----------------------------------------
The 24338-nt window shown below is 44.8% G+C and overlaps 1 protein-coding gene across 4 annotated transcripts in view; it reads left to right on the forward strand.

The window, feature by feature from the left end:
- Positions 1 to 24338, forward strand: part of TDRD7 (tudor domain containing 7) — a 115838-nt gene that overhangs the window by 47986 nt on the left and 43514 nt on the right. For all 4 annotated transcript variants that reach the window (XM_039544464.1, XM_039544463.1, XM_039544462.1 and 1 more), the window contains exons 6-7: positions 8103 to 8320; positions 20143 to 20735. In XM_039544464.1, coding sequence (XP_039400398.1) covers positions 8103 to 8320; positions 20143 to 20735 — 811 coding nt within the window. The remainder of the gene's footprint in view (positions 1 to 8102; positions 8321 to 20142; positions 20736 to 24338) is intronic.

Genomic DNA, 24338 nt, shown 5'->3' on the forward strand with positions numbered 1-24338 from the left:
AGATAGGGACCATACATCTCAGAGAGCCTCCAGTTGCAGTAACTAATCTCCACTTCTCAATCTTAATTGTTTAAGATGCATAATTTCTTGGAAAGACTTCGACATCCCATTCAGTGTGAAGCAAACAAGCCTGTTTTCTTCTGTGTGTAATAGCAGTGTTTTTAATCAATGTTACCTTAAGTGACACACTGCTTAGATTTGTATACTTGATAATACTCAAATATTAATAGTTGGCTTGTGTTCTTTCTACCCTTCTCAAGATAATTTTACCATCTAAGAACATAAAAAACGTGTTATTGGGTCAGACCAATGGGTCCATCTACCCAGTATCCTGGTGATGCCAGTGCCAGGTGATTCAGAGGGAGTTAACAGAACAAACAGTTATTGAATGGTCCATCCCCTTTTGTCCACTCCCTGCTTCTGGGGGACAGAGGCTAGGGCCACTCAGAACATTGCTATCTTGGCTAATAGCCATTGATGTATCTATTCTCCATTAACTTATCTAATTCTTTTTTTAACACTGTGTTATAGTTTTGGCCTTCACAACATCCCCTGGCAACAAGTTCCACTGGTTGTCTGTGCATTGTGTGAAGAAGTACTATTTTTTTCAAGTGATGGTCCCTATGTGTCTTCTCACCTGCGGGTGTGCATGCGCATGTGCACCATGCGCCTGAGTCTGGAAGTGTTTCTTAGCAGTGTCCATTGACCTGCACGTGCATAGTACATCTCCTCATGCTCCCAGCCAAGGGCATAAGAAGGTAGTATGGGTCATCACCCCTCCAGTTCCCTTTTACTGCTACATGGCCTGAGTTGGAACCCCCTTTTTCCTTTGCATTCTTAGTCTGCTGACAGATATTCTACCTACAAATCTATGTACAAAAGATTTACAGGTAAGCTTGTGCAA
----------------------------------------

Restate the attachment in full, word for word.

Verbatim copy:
The 24338-nt window shown below is 44.8% G+C and overlaps 1 protein-coding gene across 4 annotated transcripts in view; it reads left to right on the forward strand.

The window, feature by feature from the left end:
- Positions 1 to 24338, forward strand: part of TDRD7 (tudor domain containing 7) — a 115838-nt gene that overhangs the window by 47986 nt on the left and 43514 nt on the right. For all 4 annotated transcript variants that reach the window (XM_039544464.1, XM_039544463.1, XM_039544462.1 and 1 more), the window contains exons 6-7: positions 8103 to 8320; positions 20143 to 20735. In XM_039544464.1, coding sequence (XP_039400398.1) covers positions 8103 to 8320; positions 20143 to 20735 — 811 coding nt within the window. The remainder of the gene's footprint in view (positions 1 to 8102; positions 8321 to 20142; positions 20736 to 24338) is intronic.

Genomic DNA, 24338 nt, shown 5'->3' on the forward strand with positions numbered 1-24338 from the left:
AGATAGGGACCATACATCTCAGAGAGCCTCCAGTTGCAGTAACTAATCTCCACTTCTCAATCTTAATTGTTTAAGATGCATAATTTCTTGGAAAGACTTCGACATCCCATTCAGTGTGAAGCAAACAAGCCTGTTTTCTTCTGTGTGTAATAGCAGTGTTTTTAATCAATGTTACCTTAAGTGACACACTGCTTAGATTTGTATACTTGATAATACTCAAATATTAATAGTTGGCTTGTGTTCTTTCTACCCTTCTCAAGATAATTTTACCATCTAAGAACATAAAAAACGTGTTATTGGGTCAGACCAATGGGTCCATCTACCCAGTATCCTGGTGATGCCAGTGCCAGGTGATTCAGAGGGAGTTAACAGAACAAACAGTTATTGAATGGTCCATCCCCTTTTGTCCACTCCCTGCTTCTGGGGGACAGAGGCTAGGGCCACTCAGAACATTGCTATCTTGGCTAATAGCCATTGATGTATCTATTCTCCATTAACTTATCTAATTCTTTTTTTAACACTGTGTTATAGTTTTGGCCTTCACAACATCCCCTGGCAACAAGTTCCACTGGTTGTCTGTGCATTGTGTGAAGAAGTACTATTTTTTTCAAGTGATGGTCCCTATGTGTCTTCTCACCTGCGGGTGTGCATGCGCATGTGCACCATGCGCCTGAGTCTGGAAGTGTTTCTTAGCAGTGTCCATTGACCTGCACGTGCATAGTACATCTCCTCATGCTCCCAGCCAAGGGCATAAGAAGGTAGTATGGGTCATCACCCCTCCAGTTCCCTTTTACTGCTACATGGCCTGAGTTGGAACCCCCTTTTTCCTTTGCATTCTTAGTCTGCTGACAGATATTCTACCTACAAATCTATGTACAAAAGATTTACAGGTAAGCTTGTGCAA